Grow Your Business by Letting Go

Moving your business ahead may require that you step back … way back.

small business leadership, staff development, growing small business, women entrepreneursIn those first frantic days of making your great idea into a functioning business, you wear many hats, usually because you can’t afford to hire anyone else to take out the trash out, keep the books and talk to the web designer. But the truth is, your job should be running the business. When you realize that and start delegating, your business will grow.

Margery Kraus, CEO of Margery Kraus, founder and chief executive officer of APCO Worldwide, a global consulting firm headquartered in Washington, D.C. cites the “roots and wings” adage about parenting: You teach basic values and let them go at some point. It is important, she says, to realize that people will do things differently than you might have but that doesn’t make their way wrong.

In fact, a new viewpoint could expand your company’s reach and allow it to grow in ways you never would have considered.

Hester Taylor Clark, founder of The Hester Group, a multi-million dollar project management company, also likens managing a company to parenting, to knowing when your child or your business has grown enough to be given freedom.

“Just as you can over-parent,” she says, “ you can do the same thing to your company. I had to come to the place where I know that the staff I have is capable and then let them go, because they are ready and can handle it … if you hold on too tightly, it doesn’t grow.”

She used to do all the hiring. Now, she she doesn’t because she’s hired someone who is more capable at hiring than she is.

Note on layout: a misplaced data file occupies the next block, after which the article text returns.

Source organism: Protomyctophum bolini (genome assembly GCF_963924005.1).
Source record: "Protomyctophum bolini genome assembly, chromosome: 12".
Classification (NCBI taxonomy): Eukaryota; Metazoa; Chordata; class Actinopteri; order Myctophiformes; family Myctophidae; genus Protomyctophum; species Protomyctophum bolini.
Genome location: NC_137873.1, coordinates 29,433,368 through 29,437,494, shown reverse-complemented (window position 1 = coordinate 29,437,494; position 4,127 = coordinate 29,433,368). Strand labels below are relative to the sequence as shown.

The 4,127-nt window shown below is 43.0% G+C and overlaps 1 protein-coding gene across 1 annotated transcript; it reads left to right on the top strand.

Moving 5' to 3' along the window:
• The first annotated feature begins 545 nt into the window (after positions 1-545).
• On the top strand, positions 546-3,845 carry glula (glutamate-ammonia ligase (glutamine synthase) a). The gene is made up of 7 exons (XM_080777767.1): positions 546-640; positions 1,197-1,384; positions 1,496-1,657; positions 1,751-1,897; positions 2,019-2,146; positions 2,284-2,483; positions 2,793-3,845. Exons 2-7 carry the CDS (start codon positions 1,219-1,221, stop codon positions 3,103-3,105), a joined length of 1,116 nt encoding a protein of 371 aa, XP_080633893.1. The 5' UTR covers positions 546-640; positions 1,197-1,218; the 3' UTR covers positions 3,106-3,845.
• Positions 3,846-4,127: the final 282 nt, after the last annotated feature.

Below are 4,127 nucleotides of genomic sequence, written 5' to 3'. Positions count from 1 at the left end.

It’s about humility and leadership, according to Nina Vaca who, in a mere 15 years, took her company, Pinnacle, which supplies contingent IT labor to Fortune 500 companies, from nothing to more than $200 million a year: humility to know that you don’t know everything and leadership to build a team that does know what it needs to know.

“Some [business owners] spend so much time working on their weaknesses and trying to be everything but the problem is that company will only grow to the limits of the talents of that individual,” Vaca says. “You want it to grow to the talents of entire team. It takes a group to move an organization forward. Once owners understand that, they are well on their way to success.”

Building that team is job one for the entrepreneur who shifts, as she did, from a lifestyle business owner to an empire builder. “True leaders understand they don’t have all the answer and they surround themselves with the right talent,” Vaca says.

Delegating gives you more time to do what you do best, says Lisa Firestone, founder and president of Managed Care Advisors. “It took awhile to build trust,” she says, “but once you do, it is so empowering! We started to grow when I could focus on what I do best and not on daily minutiae.”

The key, she said, is making sure you’ve hired well. To do that, you have to recognize that this is the person you will be handing off to, whether it’s hiring employees, unearthing new financing options, or opening up new markets. These aren’t just employees; these are the people who will bring your dreams to fruition.

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